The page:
Week 12 NFL Reactions

All NFL games but one have concluded for this week. We have a Wednesday Afternoon Football game still remaining–to my knowledge, the first time an NFL game has ever been played on a Wednesday. I’m all about it because usually Wednesdays suck for sports. On Monday you’ve got MNF, Tuesdays you get Tuesday night MACtion, Thursdays we get TNF, Fridays there’s always some CFB on, Saturdays are obviously all college football, and Sundays are NFL Sundays, of course.

But Wednesdays usually don’t get any football love. So I’m all about this Wednesday Afternoon Football game, especially because it’s Steelers vs. Ravens, the best rivalry in football. (Don’t give me that crap about Bears-Packers or Browns-Steelers. Those rivalries have been almost completely one-sided for decades.)

I’ll do the Power Rankings on Thursday along with the updated statistical rankings, which will be interesting because the #1 ranked team in terms of statistics just got obliterated at home.

Here’s the rundown of the Week 12 NFL action to this point:

The Broncos Got Screwed 🤷‍♂️

Running on the topic of the WNF Game, it seems like the NFL is bending over backwards to make this Ravens-Steelers game happen. They’ve now pushed this game back 6 days; remember, it was supposed to be played Thanksgiving Night. Yet on the flip side, every QB on the Broncos’ roster was ruled ineligible for their game against the Saints due to “high-risk, close-contact” COVID situations literally less than 24 hours before kickoff, and the NFL still made the Broncos play the game. Denver had to start a dude named Kendall Hinton, who hasn’t played QB since 2018 when he was a junior at Wake Forest (he converted to WR for his senior season). It was a de facto forfeit. In no way am I saying this was Hinton’s fault, but the dude went 1-9 passing for 13 yards with 2 picks. Yeah: the Broncos completed one pass for the whole game. The NFL basically forced the Broncos to lose the game. That poor dude Hinton didn’t even have 24 hours notice before being tossed into a game against one of the best defenses in the league. Coach Vic Fangio said they had no more than 4 hours to get him ready for the game. Hinton was selling candy bars (I’m not making this up) one day, and the next day he’s getting chased by Cam Jordan. Lots of respect to Kendall Hinton for stepping up to the plate.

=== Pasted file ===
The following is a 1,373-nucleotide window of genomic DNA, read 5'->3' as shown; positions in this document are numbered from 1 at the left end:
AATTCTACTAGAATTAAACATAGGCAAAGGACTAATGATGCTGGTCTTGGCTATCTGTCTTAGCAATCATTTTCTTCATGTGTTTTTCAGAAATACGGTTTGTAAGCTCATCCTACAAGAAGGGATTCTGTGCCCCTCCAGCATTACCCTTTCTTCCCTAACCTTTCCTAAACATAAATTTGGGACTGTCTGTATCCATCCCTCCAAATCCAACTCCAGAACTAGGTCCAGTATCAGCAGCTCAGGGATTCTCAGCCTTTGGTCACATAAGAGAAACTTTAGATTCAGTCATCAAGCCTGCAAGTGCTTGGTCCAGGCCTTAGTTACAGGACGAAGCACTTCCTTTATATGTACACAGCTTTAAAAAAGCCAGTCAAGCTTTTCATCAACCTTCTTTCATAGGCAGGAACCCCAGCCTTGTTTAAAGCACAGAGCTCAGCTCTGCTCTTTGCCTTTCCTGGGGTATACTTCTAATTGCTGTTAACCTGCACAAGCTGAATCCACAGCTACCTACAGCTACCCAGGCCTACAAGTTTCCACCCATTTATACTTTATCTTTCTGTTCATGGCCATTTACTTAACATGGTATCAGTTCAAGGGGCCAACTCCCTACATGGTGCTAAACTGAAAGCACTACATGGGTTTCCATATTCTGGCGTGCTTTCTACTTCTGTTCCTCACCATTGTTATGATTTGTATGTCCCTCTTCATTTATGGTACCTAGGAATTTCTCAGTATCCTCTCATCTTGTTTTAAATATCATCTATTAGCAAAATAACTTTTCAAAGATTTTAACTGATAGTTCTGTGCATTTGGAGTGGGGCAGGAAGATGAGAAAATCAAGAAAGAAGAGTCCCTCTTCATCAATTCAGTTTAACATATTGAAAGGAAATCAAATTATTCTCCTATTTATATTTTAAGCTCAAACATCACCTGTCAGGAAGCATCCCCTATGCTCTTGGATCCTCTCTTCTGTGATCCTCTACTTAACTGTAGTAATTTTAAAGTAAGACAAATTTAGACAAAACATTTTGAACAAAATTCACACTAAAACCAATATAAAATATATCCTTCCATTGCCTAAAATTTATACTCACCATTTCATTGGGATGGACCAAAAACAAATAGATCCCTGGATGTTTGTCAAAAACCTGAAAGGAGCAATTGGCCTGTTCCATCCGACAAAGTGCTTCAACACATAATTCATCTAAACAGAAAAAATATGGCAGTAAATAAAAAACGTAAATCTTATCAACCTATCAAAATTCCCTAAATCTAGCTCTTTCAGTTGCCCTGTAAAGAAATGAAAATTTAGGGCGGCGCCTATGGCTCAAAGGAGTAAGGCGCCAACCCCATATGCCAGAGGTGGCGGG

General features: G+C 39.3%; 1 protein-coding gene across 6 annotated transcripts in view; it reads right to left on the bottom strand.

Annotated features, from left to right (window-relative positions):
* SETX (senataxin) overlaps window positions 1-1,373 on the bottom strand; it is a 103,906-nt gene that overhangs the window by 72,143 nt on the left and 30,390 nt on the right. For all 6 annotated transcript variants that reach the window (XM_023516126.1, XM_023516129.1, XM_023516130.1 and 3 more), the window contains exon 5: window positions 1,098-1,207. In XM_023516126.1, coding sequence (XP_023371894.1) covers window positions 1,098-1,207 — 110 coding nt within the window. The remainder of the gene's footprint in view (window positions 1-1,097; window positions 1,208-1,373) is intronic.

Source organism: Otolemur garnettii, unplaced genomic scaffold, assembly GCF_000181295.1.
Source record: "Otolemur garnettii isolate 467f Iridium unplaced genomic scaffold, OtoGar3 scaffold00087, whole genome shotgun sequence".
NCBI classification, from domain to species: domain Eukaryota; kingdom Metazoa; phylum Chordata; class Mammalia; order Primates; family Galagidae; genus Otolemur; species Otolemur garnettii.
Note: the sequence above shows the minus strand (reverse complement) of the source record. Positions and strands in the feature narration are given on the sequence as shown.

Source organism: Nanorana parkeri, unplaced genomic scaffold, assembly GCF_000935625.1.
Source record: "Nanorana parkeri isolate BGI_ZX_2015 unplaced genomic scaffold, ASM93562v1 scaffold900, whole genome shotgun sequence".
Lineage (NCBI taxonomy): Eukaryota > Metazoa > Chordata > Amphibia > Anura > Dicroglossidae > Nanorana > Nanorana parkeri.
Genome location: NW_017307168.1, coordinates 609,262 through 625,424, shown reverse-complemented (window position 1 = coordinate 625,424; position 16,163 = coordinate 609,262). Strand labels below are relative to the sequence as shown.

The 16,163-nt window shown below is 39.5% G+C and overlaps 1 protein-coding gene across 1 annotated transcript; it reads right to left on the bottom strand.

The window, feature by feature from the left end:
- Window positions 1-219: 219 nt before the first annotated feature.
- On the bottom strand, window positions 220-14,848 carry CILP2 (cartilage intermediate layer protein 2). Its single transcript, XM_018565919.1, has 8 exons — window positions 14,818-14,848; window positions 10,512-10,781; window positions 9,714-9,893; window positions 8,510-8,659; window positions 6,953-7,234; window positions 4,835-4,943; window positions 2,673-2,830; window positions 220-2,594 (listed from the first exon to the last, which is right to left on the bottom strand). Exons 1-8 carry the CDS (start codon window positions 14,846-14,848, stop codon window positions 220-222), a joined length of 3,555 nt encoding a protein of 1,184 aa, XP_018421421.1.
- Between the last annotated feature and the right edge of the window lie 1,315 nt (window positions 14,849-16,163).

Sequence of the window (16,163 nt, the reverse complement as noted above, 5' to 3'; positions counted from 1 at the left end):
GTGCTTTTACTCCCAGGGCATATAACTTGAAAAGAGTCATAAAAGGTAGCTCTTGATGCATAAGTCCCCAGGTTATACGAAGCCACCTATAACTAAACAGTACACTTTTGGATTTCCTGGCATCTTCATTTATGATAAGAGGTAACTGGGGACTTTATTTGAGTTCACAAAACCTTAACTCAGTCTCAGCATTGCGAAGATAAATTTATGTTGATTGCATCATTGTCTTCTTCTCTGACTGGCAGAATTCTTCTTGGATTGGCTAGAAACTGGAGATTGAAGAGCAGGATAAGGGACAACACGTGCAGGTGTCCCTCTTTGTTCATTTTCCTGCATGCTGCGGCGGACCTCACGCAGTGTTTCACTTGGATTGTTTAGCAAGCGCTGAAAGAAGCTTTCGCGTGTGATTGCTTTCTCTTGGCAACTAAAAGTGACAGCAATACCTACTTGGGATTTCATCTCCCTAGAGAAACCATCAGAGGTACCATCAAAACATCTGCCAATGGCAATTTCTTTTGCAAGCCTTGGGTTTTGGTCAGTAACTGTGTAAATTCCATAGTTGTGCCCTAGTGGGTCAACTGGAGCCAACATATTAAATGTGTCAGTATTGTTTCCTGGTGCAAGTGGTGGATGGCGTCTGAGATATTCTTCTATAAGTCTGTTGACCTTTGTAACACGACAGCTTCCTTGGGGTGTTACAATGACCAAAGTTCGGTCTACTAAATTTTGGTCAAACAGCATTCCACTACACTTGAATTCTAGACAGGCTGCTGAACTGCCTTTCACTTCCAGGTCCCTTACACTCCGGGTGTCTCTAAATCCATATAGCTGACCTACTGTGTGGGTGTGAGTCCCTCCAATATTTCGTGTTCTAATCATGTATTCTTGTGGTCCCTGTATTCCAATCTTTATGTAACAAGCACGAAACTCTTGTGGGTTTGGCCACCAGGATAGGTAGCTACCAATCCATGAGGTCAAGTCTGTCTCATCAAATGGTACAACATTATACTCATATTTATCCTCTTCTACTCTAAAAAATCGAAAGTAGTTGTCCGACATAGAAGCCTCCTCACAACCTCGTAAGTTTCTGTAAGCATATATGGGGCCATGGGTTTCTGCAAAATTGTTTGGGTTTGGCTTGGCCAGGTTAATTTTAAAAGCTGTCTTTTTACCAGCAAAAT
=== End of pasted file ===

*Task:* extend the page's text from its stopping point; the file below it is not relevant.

As for the game itself, the Saints won easily, 31-3. Awfully nice timing for the Saints as they improve to 2-0 in Drew Brees’ absence this season (7-0 without Brees going back to last season when Teddy Bridgewater filled in for him). The Saints were probably going to win the game no matter who Denver started at QB, but Denver is an underrated team, and if they had Drew Lock, it’s possible they could’ve stolen that game from the Saints. After all, Taysom Hill was not that much better than Hinton throwing the ball: he finished 9-16 for 78 yards with an INT. Maybe with a competent offense that game could’ve gone differently for Denver. But no: the NFL would not cut them any slack at all.

Apparently the official excuse for pushing the Ravens’ game back 6 days while not budging at all on the Broncos’ game was that the Ravens’ COVID situation was an “ongoing outbreak” while the Broncos’ was contained to the QB room almost immediately. It’s because more and more Ravens players have been testing positive by the day going back to last Monday, while the Broncos’ COVID situation was contained. But if anything, this should’ve been more of a reason to cut the Broncos some slack and punish the Ravens. The Broncos got screwed for isolating their COVID risks, while the Ravens potentially get bailed out for not containing their COVID outbreak. The way it seems to a lot of people out there is that there’s a double standard because Steelers-Ravens is a huge game for the NFL every year, while they really couldn’t care less about the Broncos getting pasted by the Saints. It’s bogus, but that’s how the business works. And that’s the way a lot of people see it.